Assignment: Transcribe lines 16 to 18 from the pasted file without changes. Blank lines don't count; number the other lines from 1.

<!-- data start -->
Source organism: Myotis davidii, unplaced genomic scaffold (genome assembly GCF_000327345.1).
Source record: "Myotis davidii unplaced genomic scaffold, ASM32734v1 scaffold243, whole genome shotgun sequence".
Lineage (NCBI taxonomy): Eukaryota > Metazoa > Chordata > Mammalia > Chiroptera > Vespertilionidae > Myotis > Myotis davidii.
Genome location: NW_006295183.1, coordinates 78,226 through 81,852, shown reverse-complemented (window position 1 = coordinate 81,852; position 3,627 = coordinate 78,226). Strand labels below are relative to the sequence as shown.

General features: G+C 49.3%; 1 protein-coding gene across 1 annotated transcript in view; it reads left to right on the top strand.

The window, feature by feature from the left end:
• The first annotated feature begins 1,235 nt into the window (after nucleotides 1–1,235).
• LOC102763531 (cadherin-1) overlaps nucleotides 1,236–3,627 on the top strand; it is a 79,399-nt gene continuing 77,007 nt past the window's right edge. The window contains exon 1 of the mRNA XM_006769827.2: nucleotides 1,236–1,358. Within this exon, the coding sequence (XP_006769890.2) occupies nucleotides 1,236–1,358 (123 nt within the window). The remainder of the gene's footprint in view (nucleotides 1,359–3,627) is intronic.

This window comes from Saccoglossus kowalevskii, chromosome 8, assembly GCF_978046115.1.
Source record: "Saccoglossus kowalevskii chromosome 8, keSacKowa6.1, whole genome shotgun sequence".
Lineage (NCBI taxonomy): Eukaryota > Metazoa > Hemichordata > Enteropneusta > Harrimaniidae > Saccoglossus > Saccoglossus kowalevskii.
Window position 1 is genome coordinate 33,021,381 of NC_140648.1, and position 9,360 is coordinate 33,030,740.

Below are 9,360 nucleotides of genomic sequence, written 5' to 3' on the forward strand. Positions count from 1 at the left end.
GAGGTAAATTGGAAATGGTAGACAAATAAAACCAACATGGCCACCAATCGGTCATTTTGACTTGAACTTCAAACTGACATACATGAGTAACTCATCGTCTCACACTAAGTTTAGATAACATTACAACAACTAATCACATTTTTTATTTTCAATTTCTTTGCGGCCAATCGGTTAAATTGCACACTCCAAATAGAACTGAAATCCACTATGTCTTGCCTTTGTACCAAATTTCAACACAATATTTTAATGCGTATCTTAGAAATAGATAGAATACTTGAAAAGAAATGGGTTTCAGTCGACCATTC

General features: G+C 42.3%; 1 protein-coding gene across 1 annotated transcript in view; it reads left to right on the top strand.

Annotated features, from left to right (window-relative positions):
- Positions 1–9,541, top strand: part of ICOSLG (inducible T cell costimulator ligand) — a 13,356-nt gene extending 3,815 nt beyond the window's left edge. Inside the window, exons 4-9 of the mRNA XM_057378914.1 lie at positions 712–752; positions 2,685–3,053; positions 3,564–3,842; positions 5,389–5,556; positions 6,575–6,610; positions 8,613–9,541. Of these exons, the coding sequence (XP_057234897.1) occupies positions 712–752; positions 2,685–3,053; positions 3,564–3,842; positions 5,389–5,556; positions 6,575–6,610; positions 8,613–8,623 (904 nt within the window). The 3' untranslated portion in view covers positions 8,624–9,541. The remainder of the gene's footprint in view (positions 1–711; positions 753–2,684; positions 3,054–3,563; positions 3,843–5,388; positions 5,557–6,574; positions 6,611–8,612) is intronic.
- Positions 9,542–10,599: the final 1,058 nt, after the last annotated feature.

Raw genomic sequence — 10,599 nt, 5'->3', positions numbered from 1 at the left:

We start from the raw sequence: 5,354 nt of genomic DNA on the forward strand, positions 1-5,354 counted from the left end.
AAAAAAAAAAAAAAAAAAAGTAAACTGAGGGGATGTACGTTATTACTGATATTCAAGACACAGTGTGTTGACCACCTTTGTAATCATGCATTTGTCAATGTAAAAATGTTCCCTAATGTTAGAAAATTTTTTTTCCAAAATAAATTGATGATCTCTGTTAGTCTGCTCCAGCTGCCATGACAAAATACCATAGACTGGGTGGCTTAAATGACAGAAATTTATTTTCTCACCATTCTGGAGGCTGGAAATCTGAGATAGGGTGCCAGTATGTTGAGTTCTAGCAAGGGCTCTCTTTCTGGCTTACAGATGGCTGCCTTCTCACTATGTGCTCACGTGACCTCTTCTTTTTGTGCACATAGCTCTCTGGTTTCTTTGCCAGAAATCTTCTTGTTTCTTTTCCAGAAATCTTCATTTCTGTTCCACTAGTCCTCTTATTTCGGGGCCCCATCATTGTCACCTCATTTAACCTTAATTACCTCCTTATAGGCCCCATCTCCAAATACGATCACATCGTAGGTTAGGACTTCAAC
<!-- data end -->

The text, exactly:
Annotated features, from left to right (window-relative positions):
- Positions 1–9,541, top strand: part of ICOSLG (inducible T cell costimulator ligand) — a 13,356-nt gene extending 3,815 nt beyond the window's left edge. Inside the window, exons 4-9 of the mRNA XM_057378914.1 lie at positions 712–752; positions 2,685–3,053; positions 3,564–3,842; positions 5,389–5,556; positions 6,575–6,610; positions 8,613–9,541. Of these exons, the coding sequence (XP_057234897.1) occupies positions 712–752; positions 2,685–3,053; positions 3,564–3,842; positions 5,389–5,556; positions 6,575–6,610; positions 8,613–8,623 (904 nt within the window). The 3' untranslated portion in view covers positions 8,624–9,541. The remainder of the gene's footprint in view (positions 1–711; positions 753–2,684; positions 3,054–3,563; positions 3,843–5,388; positions 5,557–6,574; positions 6,611–8,612) is intronic.
- Positions 9,542–10,599: the final 1,058 nt, after the last annotated feature.